Striding down a sidewalk on the Upper West Side, we are a buzz of brainstorming. The world around us blurs, our conversation becoming micro-focused. Rarely do we converse with such intent. We’re beyond the usual gossip, beyond updates of personal life. Hands fly in abandon, gestures to illustrate meaning beyond vocabulary. A dialogue between two best friends, delving deep into plans for the future. Hopes, dreams, goals followed by strategies and game plans. Charlotte and I are in the same place: both walking down Broadway, both looking for change. Not straining our eyes for dropped dimes in the cross walk, no, I’m talking life-altering change. This year the urge escalated from want to need: we now need change. We’re both a bit terrified of it, but having your best friend by your side makes you braver.
Having each entered our late twenties, it’s as good a time as any for a career re-evaluation. In true millennial form, neither I nor Charlotte know exactly what it is we want to do. We are speaking a stream of consciousness, what ever pops to mind may produce something with potential. Not thinking before I speak is highly unusual, I only feel comfortable doing such with people I trust. Unplugged and uncensored, we’re in rare form.
A nondescript middle-aged woman passes us on the street. I would not have noticed her, but as she passes, she speaks directly to us. My jaw drops. Charlotte doesn’t hear what she says, assumes it’s something nice, and flashes this stranger a well-wishing smile.
“Thank you for your unsolicited input, ma’am!” I yell at the woman’s back as she hurries down the street. Charlotte looks at me and sees my face contorted in shock.
“Wait, what did she say?” Charlotte asks, alarmed.
“She said, ‘If you stopped saying “like” so much, maybe you could get better jobs’!”
“Are you serious? That’s what she said?”
“Oh yes she did.” I reply angrily.
“I smiled at her! I thought she said something nice! I can’t believe she said that! What a bitch!”
It was a true Rude New Yorker moment. A moment that made it apparent I am not a true New Yorker. A true New Yorker has no other response to such a butt into personal business than a bellowed, “FUCK YOU!” I chose simpering sarcasm. My mother taught me the cliché, “If you can’t say anything nice, don’t say anything at all.” My mother, who abhors the over-use of the word “like”. Her entire family does. I felt ashamed. If my relatives heard me at that same moment, I imagined their reactions would be similar to the woman. Though having manors, they would keep the thought to themselves. Suddenly I felt as if (not “like”!) I was letting down my entire family.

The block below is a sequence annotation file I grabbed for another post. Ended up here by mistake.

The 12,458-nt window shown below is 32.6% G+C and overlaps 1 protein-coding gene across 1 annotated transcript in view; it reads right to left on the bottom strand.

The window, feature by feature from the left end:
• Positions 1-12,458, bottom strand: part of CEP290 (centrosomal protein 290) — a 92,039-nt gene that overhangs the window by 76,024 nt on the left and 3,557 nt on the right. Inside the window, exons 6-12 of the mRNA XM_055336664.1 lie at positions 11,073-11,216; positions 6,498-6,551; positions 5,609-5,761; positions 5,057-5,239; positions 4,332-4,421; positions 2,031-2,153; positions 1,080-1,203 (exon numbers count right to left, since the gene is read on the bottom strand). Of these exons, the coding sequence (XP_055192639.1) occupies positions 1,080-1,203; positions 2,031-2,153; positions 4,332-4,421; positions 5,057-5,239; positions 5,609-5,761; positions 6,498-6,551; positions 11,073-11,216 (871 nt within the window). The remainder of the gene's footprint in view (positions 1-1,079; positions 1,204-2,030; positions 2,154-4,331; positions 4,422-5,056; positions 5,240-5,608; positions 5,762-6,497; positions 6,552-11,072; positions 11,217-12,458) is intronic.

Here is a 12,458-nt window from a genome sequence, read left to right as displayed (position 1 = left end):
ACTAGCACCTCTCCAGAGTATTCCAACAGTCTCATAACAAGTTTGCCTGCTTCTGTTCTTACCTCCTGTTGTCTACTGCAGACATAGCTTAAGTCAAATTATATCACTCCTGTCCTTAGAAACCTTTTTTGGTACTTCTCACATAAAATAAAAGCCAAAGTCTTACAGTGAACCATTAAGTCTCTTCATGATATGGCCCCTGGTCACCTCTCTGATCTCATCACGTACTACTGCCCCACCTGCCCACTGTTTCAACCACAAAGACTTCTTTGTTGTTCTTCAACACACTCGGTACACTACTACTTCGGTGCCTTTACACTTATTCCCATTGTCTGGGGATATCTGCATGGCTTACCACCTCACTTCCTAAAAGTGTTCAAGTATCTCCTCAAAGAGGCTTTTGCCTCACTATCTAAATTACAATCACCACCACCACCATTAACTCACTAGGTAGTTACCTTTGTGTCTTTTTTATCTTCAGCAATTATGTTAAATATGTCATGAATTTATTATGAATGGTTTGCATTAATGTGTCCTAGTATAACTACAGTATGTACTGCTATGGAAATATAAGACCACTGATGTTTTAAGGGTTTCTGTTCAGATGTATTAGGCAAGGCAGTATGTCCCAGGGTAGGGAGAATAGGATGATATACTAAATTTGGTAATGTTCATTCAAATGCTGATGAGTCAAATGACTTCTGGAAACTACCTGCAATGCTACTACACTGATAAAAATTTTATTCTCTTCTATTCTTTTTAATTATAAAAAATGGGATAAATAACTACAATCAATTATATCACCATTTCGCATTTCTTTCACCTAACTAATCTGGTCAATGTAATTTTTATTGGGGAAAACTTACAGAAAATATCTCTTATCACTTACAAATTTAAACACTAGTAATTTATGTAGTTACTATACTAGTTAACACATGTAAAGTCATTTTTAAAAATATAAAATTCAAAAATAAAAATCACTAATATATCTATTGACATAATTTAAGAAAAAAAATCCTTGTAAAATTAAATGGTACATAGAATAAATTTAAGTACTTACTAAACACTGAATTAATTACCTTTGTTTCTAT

While Charlotte runs through a string of shoulda-saids (“If you stopped butting into other people’s conversations maybe you’d be less of a bitch”), I recall family dinner conversations. My mother and aunt devote entire courses to discussion of the deplorable depleting vocabulary of my generation. Their biggest pet peeve is (I’m, like, totally serious) the over-use of the word “like”. Now I have been publicly called out as part of the problem rather than the solution. How will I ever look them in the eyes again?
Charlotte carries on (“Since no one LIKES you, of course you hate the word!”), as I fall to deeper in a downward spiral of thought. Could I be a bigger disappointment? I’m flailing to find a career that holds any future, failing to find a man who deserves a place at my family dinner table. Now I can’t even speak my native language properly! I don’t even have that! I’m a disgrace to my family name!
All this from a passing comment from a busy-body stranger.
I speak as I please to my best friends, I don’t care if you LIKE it!
Honestly, I’m glad for this encounter. This ill-mannered woman made me realize I need to be in better touch with my family, even if I am a disappointment. Add that to the list of life-altering changes. Now excuse me while I make a phone call to both my mother and aunt and dazzle them with impeccable vocabulary and laudable syntax.
What was the last “unsolicited input” you received from a stranger? Do people do this outside NYC?